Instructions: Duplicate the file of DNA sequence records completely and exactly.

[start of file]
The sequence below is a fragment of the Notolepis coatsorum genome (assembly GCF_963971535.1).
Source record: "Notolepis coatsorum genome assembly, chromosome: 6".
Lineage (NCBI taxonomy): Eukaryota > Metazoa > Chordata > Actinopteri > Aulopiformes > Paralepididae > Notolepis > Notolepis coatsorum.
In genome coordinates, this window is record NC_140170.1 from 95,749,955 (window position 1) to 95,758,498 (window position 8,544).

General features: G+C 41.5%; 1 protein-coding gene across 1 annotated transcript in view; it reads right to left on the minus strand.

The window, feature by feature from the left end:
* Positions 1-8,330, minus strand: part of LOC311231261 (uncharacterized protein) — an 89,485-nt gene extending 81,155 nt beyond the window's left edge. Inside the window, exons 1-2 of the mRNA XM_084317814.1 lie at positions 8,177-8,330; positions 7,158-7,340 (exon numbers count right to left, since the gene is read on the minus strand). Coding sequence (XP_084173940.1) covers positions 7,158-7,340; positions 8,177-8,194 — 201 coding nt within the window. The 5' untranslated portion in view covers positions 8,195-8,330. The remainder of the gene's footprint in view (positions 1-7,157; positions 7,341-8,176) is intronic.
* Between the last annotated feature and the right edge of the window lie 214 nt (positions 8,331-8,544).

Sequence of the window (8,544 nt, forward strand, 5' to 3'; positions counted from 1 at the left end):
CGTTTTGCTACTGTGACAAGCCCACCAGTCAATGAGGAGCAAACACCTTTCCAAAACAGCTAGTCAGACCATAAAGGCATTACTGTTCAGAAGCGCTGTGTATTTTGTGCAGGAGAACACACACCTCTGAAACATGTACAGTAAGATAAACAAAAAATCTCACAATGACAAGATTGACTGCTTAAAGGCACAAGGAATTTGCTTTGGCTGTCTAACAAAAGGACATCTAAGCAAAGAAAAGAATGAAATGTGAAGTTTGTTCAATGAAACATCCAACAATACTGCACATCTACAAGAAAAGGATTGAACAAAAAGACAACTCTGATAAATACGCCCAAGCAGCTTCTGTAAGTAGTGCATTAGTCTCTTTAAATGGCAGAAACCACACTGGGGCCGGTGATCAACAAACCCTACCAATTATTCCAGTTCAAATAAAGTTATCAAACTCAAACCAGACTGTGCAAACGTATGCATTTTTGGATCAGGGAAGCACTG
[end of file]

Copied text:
The sequence below is a fragment of the Notolepis coatsorum genome (assembly GCF_963971535.1).
Source record: "Notolepis coatsorum genome assembly, chromosome: 6".
Lineage (NCBI taxonomy): Eukaryota > Metazoa > Chordata > Actinopteri > Aulopiformes > Paralepididae > Notolepis > Notolepis coatsorum.
In genome coordinates, this window is record NC_140170.1 from 95,749,955 (window position 1) to 95,758,498 (window position 8,544).

General features: G+C 41.5%; 1 protein-coding gene across 1 annotated transcript in view; it reads right to left on the minus strand.

The window, feature by feature from the left end:
* Positions 1-8,330, minus strand: part of LOC311231261 (uncharacterized protein) — an 89,485-nt gene extending 81,155 nt beyond the window's left edge. Inside the window, exons 1-2 of the mRNA XM_084317814.1 lie at positions 8,177-8,330; positions 7,158-7,340 (exon numbers count right to left, since the gene is read on the minus strand). Coding sequence (XP_084173940.1) covers positions 7,158-7,340; positions 8,177-8,194 — 201 coding nt within the window. The 5' untranslated portion in view covers positions 8,195-8,330. The remainder of the gene's footprint in view (positions 1-7,157; positions 7,341-8,176) is intronic.
* Between the last annotated feature and the right edge of the window lie 214 nt (positions 8,331-8,544).

Sequence of the window (8,544 nt, forward strand, 5' to 3'; positions counted from 1 at the left end):
CGTTTTGCTACTGTGACAAGCCCACCAGTCAATGAGGAGCAAACACCTTTCCAAAACAGCTAGTCAGACCATAAAGGCATTACTGTTCAGAAGCGCTGTGTATTTTGTGCAGGAGAACACACACCTCTGAAACATGTACAGTAAGATAAACAAAAAATCTCACAATGACAAGATTGACTGCTTAAAGGCACAAGGAATTTGCTTTGGCTGTCTAACAAAAGGACATCTAAGCAAAGAAAAGAATGAAATGTGAAGTTTGTTCAATGAAACATCCAACAATACTGCACATCTACAAGAAAAGGATTGAACAAAAAGACAACTCTGATAAATACGCCCAAGCAGCTTCTGTAAGTAGTGCATTAGTCTCTTTAAATGGCAGAAACCACACTGGGGCCGGTGATCAACAAACCCTACCAATTATTCCAGTTCAAATAAAGTTATCAAACTCAAACCAGACTGTGCAAACGTATGCATTTTTGGATCAGGGAAGCACTG